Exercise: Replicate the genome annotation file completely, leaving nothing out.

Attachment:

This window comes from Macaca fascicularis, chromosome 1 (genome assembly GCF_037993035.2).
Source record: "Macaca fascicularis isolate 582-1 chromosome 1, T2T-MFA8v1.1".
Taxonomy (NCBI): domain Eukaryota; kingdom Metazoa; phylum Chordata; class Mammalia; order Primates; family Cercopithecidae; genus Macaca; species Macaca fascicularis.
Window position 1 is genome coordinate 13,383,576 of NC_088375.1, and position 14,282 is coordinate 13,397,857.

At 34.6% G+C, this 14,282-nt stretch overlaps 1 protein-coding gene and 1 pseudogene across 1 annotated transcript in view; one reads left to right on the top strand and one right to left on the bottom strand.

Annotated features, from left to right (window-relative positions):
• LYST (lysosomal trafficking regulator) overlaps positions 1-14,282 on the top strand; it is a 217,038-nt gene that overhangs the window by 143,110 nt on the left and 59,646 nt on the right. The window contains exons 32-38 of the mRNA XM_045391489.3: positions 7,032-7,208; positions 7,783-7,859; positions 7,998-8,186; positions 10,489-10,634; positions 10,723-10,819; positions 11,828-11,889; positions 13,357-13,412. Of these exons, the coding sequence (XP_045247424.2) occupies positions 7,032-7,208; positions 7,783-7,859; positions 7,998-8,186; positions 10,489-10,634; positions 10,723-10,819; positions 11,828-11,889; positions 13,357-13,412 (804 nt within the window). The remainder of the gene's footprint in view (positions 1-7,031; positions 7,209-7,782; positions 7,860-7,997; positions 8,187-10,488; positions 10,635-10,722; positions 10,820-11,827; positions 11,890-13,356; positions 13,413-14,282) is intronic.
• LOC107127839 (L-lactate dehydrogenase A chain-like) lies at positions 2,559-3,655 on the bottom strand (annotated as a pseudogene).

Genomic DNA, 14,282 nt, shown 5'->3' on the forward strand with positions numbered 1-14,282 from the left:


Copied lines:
This window comes from Macaca fascicularis, chromosome 1 (genome assembly GCF_037993035.2).
Source record: "Macaca fascicularis isolate 582-1 chromosome 1, T2T-MFA8v1.1".
Taxonomy (NCBI): domain Eukaryota; kingdom Metazoa; phylum Chordata; class Mammalia; order Primates; family Cercopithecidae; genus Macaca; species Macaca fascicularis.
Window position 1 is genome coordinate 13,383,576 of NC_088375.1, and position 14,282 is coordinate 13,397,857.

At 34.6% G+C, this 14,282-nt stretch overlaps 1 protein-coding gene and 1 pseudogene across 1 annotated transcript in view; one reads left to right on the top strand and one right to left on the bottom strand.

Annotated features, from left to right (window-relative positions):
• LYST (lysosomal trafficking regulator) overlaps positions 1-14,282 on the top strand; it is a 217,038-nt gene that overhangs the window by 143,110 nt on the left and 59,646 nt on the right. The window contains exons 32-38 of the mRNA XM_045391489.3: positions 7,032-7,208; positions 7,783-7,859; positions 7,998-8,186; positions 10,489-10,634; positions 10,723-10,819; positions 11,828-11,889; positions 13,357-13,412. Of these exons, the coding sequence (XP_045247424.2) occupies positions 7,032-7,208; positions 7,783-7,859; positions 7,998-8,186; positions 10,489-10,634; positions 10,723-10,819; positions 11,828-11,889; positions 13,357-13,412 (804 nt within the window). The remainder of the gene's footprint in view (positions 1-7,031; positions 7,209-7,782; positions 7,860-7,997; positions 8,187-10,488; positions 10,635-10,722; positions 10,820-11,827; positions 11,890-13,356; positions 13,413-14,282) is intronic.
• LOC107127839 (L-lactate dehydrogenase A chain-like) lies at positions 2,559-3,655 on the bottom strand (annotated as a pseudogene).

Genomic DNA, 14,282 nt, shown 5'->3' on the forward strand with positions numbered 1-14,282 from the left: